Saratoga Springs, NY, January 14, 2009--Could not be happier that the Hennegan Brothers documentary "The First Saturday in May," which chronicled the lives of six horses and their connections who chased the 2006 Kentucky Derby, won a Media Eclipse Award in the National Television Feature category.

Finally, someone told a story about what it means to be a racetracker following your dream, unlike the back-story nonsense you typically get in some drama which invariably gets almost all the details wrong.

It still annoys me to the point of anger when I see blatant mistakes that could have been easily corrected had a phone call been made to the switchboard at the local racetrack:

“Say, we’re doing a movie in which thoroughbred racing is an integral theme. Who would be the best person to talk with if we wanted to verify facts and details?”

I find it amazing that in all this time no one has written a screenplay for a racing movie that could capture the imagination of the public by showing the audience what racetrack life is like at its best, and at its worst. Either way, it would be great theater.

I’m not going to get into a discussion, or list the Top Ten racing movies of all time. Tastes vary.

I’m sure I’m in the minority but I think “Let It Ride” was overrated. A good, not great, comedy, for me it lacked credibility. Yes, I know. We all know racetrack characters like Trotter and Looney. Funny? Yes. A real knee slapper? Hardly.

I loved “Boots Malone” when I was a kid but it’s stereotypically dated now. “National Velvet” is dated, too, but it remains a sweet movie thanks to the chemistry between two young actors, Elizabeth Taylor and Mickey Rooney.

“Champ” was somewhat convincing, especially the Hialeah backstretch scenes, but things have gotten so bad recently that some Internet horse lovers were bragging about a recent episode of the new Timothy Hutton vehicle, “Leverage.“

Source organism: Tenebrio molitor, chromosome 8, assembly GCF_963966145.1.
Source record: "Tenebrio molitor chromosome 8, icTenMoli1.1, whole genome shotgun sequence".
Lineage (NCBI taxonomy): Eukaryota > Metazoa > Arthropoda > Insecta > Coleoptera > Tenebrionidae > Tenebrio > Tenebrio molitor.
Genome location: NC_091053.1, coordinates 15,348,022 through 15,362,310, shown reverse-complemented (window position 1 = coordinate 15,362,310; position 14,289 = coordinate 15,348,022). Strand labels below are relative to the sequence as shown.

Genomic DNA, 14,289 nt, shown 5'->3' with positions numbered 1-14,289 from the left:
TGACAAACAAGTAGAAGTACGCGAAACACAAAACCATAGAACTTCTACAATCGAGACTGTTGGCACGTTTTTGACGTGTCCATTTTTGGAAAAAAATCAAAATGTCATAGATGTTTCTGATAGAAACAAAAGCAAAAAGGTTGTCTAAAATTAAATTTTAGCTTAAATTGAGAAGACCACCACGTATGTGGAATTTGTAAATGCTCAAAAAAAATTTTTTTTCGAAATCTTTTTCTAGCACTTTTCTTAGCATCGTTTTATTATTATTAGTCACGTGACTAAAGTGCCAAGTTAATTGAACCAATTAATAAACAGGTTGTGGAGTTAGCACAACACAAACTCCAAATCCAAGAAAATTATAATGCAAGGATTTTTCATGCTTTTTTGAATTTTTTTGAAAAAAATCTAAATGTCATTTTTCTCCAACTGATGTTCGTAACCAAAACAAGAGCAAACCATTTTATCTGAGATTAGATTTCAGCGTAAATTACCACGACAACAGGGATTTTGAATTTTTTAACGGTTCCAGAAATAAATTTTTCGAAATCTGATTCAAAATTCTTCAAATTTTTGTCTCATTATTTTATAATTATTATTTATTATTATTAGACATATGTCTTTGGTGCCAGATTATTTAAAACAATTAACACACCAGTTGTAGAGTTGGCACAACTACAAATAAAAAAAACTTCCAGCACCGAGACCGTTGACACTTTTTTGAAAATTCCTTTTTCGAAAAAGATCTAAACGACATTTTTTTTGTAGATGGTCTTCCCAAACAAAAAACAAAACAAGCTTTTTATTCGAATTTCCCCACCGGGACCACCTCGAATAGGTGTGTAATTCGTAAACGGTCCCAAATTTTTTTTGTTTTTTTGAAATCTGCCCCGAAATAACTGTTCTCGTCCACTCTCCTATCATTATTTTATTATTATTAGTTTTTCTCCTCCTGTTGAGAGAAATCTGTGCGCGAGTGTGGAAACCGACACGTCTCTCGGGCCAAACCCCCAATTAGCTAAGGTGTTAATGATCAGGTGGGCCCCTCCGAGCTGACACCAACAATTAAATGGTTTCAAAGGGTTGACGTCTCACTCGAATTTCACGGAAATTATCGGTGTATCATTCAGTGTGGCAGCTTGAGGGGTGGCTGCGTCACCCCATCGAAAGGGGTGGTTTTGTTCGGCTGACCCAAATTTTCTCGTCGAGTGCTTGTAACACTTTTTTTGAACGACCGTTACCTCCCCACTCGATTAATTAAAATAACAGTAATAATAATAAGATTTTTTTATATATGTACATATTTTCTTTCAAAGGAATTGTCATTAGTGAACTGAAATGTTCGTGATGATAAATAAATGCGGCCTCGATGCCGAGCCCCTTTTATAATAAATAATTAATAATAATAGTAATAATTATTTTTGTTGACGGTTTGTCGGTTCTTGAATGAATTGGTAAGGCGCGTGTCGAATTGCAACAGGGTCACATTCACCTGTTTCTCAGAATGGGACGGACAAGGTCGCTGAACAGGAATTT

It was awful.

“The Killing,” which I believe was Stanley Kubrick’s first feature film, was a terrific caper flick, a noir classic. The racetrack scenes were authentic enough and I have had many favorites die on me at the half-mile pole--but never like that.

“A Day at the Races?” It’s the Marx Brothers. They can do no wrong.

For me the recent “Seabiscuit,” based on Laura Hillenbrand’s account, and “Phar Lap,” struck the right note for what it means to be human and professionally tethered to the race horse.

The definitive backstretch drama has yet to appear on the silver screen. If I were smart enough, I’d write it myself. Though I am available for a collaboration.

Should anyone prove clever enough to write the ultimate backstretch drama, the Hennegans have it in them to be racing’s answer to the Coens; savvy, clever, and with just the right touch of irreverent humor.

Someone get these boys a budget and let them have at it.

There’s another documentary out there somewhere--if a reader knows about it, please post--called “The Track.” Believe I saw it many years ago on the PBS station in the New York City. It was about the lives of racetrackers, warts and all.

The great Hall of Fame horseman John Nerud was prominent in the film’s credits. Set at Belmont Park, it was as authentic as backstretch life gets. I remember that trainer Bob DeBonis was featured prominently.

But “The Track’s” most memorable moment occurred when the camera caught Hall of Fame jockey Jacinto Vasquez’s agent and quintessential racetrack character, Harold ‘Fats’ Wiscman, holding forth in the racing secretary’s office.

He must have startled the narrator when he gave him a glimpse of what it means to have empathy for a fellow racetracker.

“If you got one eye, we call you squint. If you got one leg, we call you peg. Don’t lay down around here ‘cause if you do we’ll roll right over you.”

A genuine movie about racetrack life might spur interest in the sport, a drama based on the chase to a big race, selling a big yearling at the sales or staging a betting coup, doing for racing what “Rounders“ did for poker.

The Hennegan documentary had a limited run in 25 cities due to prohibitive distribution costs and because the indie market model didn’t make economic sense.

“The First Saturday in May” wouldn’t have been made at all without the support of Churchill Downs Inc., the Jockey Club, and the NTRA. The Hennegans logged over 150,000 miles on the project that took almost a year and a half to complete.

The kind of movie I want to see will take a brilliant writing, talented--if not bankable actors who believe in the project--private sector dollars, and people who know racing and know what they‘re doing.